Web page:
Join projekt202 at Front Porch: The Conference for Web Developers on Oct. 24

Join projekt202 at Front Porch: The Conference for Web Developers on Oct. 24

projekt202 is a proud sponsor of Front Porch 2016: The Conference for Web Developers. The tech event takes place Monday, Oct. 24, at Dallas' historic Granada Theater. Founded and organized by projekt202 UI Developer Chris Williams, Front Porch is the premier Dallas conference for front-end web development.

Why You Should Send Your Developers to Tech Conferences

Why You Should Send Your Developers to Tech Conferences

By sending your employees to conferences, you are letting them know that you care about their careers, you want them to learn and grow, and you want them to be active in improving your business.

Welcome to Web Components with Polymer

By Joshua Kemmerling projekt202

By Joshua Kemmerling

The web tends to evolve in different ways over time. Right now it seems like most of the new developments in web technologies have to do with new frameworks or new versions of frameworks released almost weekly. This isn’t a problem until these frameworks overshadow upcoming technologies that deserve some recognition. Technologies that will end up changing the way we develop for the web. Let’s say hello to Web Components.

Web Components are a collection of a few technologies. Custom elements, HTML imports, templates, and shadow DOM. The specifications for these technologies are being created by Google and the W3C. That is why we are looking at Polymer. Polymer is created and managed by Google. It is a framework built on top of Web Components and designed to leverage these evolving technologies in modern browsers. Because Web Components are being spec’d to be natively supported by browsers, Polymer mostly consist of polyfills for Web Components.

Custom Elements

Custom elements are simple and just as it sounds. Now you can create your own custom HTML elements, like <projekt-202>, with this new technology. Custom elements need to be registered using Polymer so that they act like natively supported HTML elements. This is really easy and only requires one line of code. The catch is that the custom name has to contain a dash in the name.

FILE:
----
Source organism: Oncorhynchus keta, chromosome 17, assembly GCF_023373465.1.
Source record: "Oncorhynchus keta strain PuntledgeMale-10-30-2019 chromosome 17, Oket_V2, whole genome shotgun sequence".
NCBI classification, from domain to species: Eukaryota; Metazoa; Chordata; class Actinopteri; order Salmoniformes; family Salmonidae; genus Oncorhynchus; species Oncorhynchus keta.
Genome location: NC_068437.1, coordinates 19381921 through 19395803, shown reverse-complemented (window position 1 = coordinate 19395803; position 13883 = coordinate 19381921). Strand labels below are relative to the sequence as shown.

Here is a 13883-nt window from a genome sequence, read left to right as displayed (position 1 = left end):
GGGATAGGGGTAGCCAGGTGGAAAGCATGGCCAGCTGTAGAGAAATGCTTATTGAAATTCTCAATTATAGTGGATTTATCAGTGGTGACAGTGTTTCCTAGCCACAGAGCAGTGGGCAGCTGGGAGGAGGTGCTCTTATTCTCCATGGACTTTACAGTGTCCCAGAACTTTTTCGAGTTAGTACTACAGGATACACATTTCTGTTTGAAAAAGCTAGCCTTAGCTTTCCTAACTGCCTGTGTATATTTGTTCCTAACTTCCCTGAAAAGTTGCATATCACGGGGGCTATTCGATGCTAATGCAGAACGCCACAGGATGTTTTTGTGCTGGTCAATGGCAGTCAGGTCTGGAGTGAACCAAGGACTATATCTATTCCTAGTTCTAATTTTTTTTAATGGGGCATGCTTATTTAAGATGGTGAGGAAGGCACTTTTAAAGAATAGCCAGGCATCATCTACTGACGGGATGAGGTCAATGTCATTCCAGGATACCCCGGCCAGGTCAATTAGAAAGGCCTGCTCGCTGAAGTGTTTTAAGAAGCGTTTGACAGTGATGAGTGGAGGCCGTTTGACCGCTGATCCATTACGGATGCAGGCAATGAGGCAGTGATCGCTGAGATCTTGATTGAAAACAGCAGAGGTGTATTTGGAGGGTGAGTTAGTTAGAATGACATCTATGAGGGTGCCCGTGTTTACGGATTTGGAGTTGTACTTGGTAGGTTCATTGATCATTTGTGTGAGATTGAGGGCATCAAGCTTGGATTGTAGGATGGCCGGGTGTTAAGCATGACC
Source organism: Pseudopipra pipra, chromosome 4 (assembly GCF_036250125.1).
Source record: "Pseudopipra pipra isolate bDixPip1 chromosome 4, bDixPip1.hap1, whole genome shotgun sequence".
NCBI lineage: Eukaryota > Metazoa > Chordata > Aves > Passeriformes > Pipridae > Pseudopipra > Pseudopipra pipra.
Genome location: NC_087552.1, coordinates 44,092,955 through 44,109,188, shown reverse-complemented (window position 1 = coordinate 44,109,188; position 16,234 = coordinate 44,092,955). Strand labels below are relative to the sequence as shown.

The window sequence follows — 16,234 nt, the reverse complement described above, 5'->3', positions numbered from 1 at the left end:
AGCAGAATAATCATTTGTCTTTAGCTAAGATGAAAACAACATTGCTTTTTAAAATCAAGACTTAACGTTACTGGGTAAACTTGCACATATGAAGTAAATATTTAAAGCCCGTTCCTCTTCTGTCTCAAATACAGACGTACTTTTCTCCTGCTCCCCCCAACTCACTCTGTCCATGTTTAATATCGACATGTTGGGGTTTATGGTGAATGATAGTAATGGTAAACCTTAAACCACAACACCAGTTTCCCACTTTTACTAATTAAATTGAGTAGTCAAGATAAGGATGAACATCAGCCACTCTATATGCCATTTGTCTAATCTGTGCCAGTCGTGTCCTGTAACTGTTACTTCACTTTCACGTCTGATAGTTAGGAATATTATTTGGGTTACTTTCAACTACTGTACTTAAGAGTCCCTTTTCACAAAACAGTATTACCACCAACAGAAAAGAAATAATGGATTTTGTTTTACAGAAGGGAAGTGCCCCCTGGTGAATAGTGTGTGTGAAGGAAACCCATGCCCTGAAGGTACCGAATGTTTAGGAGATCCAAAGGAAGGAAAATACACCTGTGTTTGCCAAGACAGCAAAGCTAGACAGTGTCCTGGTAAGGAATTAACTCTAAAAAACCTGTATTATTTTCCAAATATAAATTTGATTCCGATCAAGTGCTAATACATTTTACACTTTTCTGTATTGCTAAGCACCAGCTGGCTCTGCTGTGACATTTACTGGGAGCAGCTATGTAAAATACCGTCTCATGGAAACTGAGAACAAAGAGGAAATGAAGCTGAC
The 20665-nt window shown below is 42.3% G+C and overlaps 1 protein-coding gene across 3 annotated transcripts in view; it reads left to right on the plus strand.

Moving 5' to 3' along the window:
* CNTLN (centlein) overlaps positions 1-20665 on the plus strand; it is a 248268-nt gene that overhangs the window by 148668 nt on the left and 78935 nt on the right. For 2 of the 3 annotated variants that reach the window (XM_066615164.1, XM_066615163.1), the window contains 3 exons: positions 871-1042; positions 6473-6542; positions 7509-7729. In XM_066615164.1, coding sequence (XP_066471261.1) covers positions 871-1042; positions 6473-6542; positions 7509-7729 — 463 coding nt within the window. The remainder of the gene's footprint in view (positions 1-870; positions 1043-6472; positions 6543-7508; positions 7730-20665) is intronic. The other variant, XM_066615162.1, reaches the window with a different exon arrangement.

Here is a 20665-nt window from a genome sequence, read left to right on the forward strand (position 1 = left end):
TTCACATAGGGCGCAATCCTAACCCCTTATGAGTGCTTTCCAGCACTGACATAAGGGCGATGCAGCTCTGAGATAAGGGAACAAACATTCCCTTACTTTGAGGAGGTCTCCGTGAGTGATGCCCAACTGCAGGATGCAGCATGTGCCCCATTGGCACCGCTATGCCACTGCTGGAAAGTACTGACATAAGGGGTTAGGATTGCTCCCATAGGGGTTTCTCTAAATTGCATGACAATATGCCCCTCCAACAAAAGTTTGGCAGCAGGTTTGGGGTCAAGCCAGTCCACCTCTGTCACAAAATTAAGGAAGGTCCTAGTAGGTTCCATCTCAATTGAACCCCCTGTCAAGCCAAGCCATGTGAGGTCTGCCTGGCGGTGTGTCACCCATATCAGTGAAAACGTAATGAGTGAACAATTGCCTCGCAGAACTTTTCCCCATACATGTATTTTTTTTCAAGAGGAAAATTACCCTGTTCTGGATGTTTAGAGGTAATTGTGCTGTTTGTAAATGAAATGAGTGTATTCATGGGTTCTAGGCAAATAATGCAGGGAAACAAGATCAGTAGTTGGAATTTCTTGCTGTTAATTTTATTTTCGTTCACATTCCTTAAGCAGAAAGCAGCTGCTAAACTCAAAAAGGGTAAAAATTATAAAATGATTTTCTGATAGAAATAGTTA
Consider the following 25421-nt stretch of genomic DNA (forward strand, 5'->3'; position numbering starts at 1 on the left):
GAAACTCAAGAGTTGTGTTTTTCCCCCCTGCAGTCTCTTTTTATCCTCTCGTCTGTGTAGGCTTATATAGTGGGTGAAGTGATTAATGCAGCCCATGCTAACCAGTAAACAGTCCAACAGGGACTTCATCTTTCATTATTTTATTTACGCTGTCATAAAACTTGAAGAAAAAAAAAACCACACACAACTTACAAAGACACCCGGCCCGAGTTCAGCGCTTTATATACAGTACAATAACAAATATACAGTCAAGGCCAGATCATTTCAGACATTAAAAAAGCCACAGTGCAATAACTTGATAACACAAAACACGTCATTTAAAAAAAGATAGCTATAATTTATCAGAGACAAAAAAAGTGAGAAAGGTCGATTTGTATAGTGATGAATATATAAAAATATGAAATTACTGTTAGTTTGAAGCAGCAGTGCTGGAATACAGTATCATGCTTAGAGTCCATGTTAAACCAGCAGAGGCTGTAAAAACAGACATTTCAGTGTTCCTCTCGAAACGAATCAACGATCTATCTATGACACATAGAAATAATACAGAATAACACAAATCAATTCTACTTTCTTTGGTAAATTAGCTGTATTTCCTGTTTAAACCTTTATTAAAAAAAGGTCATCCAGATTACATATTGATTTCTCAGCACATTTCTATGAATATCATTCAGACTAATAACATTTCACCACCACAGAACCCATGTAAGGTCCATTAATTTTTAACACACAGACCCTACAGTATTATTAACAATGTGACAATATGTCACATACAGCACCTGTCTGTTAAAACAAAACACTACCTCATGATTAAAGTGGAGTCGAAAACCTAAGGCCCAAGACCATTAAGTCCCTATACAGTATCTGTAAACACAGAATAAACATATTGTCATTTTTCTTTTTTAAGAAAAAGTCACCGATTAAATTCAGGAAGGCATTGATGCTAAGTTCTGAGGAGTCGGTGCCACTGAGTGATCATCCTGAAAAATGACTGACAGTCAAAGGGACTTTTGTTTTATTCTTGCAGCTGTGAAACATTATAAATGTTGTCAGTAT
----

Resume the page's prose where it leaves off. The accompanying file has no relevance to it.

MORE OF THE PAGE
HTML Imports

HTML imports are also very simple and gives you the ability to import HTML without needing to write specific JavaScript to call and process the HTML. It uses the link HTML tag with a rel attribute value of import. The best part is that you do not have to register anything using Polymer or run any special functions. It just works! Even the execution order is the exact same as native HTML. Things load in the order they are on the page.


Templates can get a little complicated or can be really simple if you don’t need your templates to do much. Templates contain the same tags as any other HTML page. But Polymer adds powerful functionality to templates that make you HTML dynamic and makes it feel more like Angular or Knockout.js. A few useful things Polymer has added that developers will find helpful are data binding, event binding, repeaters and even an observe function. Templates can even contain other templates.

To use templates in Polymer, you have to create a <template> HTML tag with an id attribute, add your HTML inside, and a couple line of JavaScript and Polymer does the rest. Details of these features and more information on templates can be found on the Polymer website.

Shadow DOM

The Shadow DOM is a really amazing part of web components and Polymer. The Shadow DOM is essentially a DOM inside of a DOM. This is very powerful because when you add a <style> inside of a DOM, the styles only affect the elements inside of that DOM. The styles do not affect elements in any other DOM. Same things goes for JavaScript. Using Shadow DOM in Polymer is just as easy as creating a template. To use Shadow DOM, wrap your template code with a <dom-module> HTML tag and that’s it. Now any styles you add in the template tag will only affect that template.

How does Polymer fit into the web right now?

As of right now, most UI software is built using some sort of UI framework like React or Angular. These UI frameworks come in all shapes and sizes and usually take on some form of MVC and provide functional programming to UI developers. Polymer would be the “V”, or View, of MVC. This means that there might be some missing functionality, like URL routing capabilities, you might be looking for in a framework for your next project.

Polymer and web components are amazing technologies that are evolving the web in a really great direction. When the technologies are supported by all browsers, UI developers will now need to bring in frameworks like Polymer to have access to these advanced features. The features will be built-in to the browser.

Other web component frameworks

Polymer is a great framework that is bringing web components to all browsers. But it is not the only frameworks that is implementing web components. Other frameworks are, but not limited to:

X-Tag: Small library created and supported by Mozilla.

Bosonic: Another framework that brings web components to browsers. Even to IE9.

Web Components: The WebComponents.org keeps updated information related to web conponents, frameworks, and even has useful polyfills for all parts of web components.